THE CURRENT VERSION
IS SEY 2003
How Search Engines
Lets start by distinguishing between search
engines and directories.
The main characteristic of search engines
is that they rely on spiders to crawl the web, indexing pages as they
go. Spiders are browser-like programs that follow links from page to
page and from site to site, indexing everything it finds.
When you submit a web page to a search engine,
all you really do is tell the spider about the page.Your page does not
get added to the search engines database immediately that
only happens once the spider gets around to visiting and indexing the
There are very few real search engines.
You'll often see claims like "We'll submit
your site to 10,000 search engines". That's nonsense. There
simply are not 10,000 or even 1,000 real search engines. There are maybe
100 worth knowing about and no more than 10 worth submitting to.
People who make claims like the one above often
submit your site to thousands of FFA pages and obscure directories.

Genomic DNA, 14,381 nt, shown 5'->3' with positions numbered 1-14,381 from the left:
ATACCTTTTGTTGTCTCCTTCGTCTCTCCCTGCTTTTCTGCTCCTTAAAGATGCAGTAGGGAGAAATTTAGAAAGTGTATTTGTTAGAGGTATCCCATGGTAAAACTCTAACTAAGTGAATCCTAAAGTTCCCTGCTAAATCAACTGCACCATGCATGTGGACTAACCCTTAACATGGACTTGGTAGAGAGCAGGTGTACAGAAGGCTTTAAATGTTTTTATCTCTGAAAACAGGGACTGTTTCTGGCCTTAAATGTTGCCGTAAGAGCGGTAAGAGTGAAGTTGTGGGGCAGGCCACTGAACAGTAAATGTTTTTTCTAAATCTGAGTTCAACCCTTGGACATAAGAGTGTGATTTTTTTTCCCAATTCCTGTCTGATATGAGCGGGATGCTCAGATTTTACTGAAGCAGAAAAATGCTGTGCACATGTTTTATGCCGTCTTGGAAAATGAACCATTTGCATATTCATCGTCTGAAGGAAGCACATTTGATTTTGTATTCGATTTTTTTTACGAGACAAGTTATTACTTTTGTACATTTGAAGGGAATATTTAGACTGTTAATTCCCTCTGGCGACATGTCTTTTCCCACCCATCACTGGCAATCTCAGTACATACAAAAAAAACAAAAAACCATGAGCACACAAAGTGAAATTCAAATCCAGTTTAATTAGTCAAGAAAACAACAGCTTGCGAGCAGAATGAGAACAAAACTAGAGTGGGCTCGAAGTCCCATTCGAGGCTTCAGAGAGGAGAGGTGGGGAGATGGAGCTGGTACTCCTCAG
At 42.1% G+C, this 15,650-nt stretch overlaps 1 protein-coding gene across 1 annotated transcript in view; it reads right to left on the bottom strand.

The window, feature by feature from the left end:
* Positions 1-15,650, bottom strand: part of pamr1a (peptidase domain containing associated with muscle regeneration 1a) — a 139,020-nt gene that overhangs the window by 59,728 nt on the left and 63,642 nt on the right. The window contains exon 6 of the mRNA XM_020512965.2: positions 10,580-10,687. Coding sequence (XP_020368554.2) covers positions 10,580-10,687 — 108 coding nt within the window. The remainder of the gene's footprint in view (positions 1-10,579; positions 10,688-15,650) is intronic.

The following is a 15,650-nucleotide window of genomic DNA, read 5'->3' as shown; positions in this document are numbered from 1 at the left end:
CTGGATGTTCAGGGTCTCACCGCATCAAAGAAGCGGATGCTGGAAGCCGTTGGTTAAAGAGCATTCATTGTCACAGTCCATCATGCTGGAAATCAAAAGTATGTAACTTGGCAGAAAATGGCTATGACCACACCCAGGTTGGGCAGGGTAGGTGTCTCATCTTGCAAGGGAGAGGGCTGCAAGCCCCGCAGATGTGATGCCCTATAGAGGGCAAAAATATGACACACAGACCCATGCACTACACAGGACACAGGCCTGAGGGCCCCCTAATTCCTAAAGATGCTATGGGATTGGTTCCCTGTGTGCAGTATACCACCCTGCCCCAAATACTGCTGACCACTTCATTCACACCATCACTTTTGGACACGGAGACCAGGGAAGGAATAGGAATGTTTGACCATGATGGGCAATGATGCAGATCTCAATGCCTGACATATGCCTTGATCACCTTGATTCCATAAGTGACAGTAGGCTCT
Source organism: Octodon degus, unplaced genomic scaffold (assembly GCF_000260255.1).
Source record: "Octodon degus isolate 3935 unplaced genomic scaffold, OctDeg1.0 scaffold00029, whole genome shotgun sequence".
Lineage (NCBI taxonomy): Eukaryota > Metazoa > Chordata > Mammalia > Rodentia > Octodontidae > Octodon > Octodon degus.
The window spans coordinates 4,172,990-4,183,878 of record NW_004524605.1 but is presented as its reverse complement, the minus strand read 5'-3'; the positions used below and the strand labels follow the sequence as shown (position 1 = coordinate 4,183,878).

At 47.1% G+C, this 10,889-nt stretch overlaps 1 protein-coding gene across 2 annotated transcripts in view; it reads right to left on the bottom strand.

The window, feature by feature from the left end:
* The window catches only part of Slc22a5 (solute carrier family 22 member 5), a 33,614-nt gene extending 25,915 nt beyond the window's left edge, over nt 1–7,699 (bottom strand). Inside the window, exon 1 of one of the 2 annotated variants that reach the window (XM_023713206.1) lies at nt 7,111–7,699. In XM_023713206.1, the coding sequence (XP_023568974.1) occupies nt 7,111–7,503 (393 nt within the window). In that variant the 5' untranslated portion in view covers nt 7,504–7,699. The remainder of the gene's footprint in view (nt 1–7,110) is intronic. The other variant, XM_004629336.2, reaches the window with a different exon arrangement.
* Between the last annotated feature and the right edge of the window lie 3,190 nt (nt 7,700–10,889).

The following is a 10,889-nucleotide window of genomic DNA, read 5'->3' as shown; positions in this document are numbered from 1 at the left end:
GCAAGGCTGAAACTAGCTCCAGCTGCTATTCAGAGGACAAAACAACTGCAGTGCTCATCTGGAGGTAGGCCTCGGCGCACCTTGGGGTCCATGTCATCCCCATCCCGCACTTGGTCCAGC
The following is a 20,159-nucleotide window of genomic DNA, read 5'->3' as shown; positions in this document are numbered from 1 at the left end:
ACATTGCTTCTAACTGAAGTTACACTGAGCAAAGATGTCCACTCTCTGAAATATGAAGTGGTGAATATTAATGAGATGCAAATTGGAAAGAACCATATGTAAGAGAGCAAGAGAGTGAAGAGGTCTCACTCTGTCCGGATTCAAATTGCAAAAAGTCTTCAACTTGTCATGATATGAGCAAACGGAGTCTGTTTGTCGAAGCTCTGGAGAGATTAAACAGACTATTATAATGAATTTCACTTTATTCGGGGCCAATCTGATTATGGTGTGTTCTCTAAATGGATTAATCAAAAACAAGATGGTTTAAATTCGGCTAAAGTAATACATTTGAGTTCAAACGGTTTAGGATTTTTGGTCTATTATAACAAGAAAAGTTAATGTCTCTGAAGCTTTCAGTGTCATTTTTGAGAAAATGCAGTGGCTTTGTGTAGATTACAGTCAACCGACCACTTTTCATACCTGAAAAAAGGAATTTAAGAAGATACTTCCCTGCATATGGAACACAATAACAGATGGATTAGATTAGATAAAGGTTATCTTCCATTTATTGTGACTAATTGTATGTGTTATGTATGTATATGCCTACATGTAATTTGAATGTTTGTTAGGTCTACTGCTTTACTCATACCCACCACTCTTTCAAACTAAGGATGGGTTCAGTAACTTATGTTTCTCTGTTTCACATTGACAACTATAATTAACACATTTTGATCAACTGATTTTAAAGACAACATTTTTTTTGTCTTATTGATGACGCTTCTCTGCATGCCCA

Submissions to FFA pages could actually hurt your site.
For more specific information on Google, please
refer to the Google section of this site.
Directories do not use spiders.
Instead, they use real people (editors) who visit
and evaluate sites and add them only if they meet the directorys
minimum quality requirement.
This is an important difference:
- Search engine spiders can index thousands of
pages a day.
- Directory editors cannot.
So why do we have directories if they cant
The answer is quality.
Editors are considerably harder to impress than
spiders. The page has to offer unique information or a unique product.
When you submit a page to a specific category in a directory, the editor
of that category will visit your page and decide if its good enough
to add to the directory.
Editors usually reject pages with typos, broken
links, unclear navigation etc.
For more on submitting to DMOZ specifically, refer
Listed at DMOZ (ODP)
The Components Of
Search engines and directories all consist of 5
1. The spider (or editor in the case of directories)
2. The indexer (again the editor in the case of directories)
3. The database
4. The search software
5. The interface
For a more detailed explanation of what each component
does as well as how they fit together, please refer to the current
version of the Search Engine Yearbook.
page is based on information contained in the Search Engine Yearbook 2003.
For more detailed search engine information & help, please refer to the
current version of the book.
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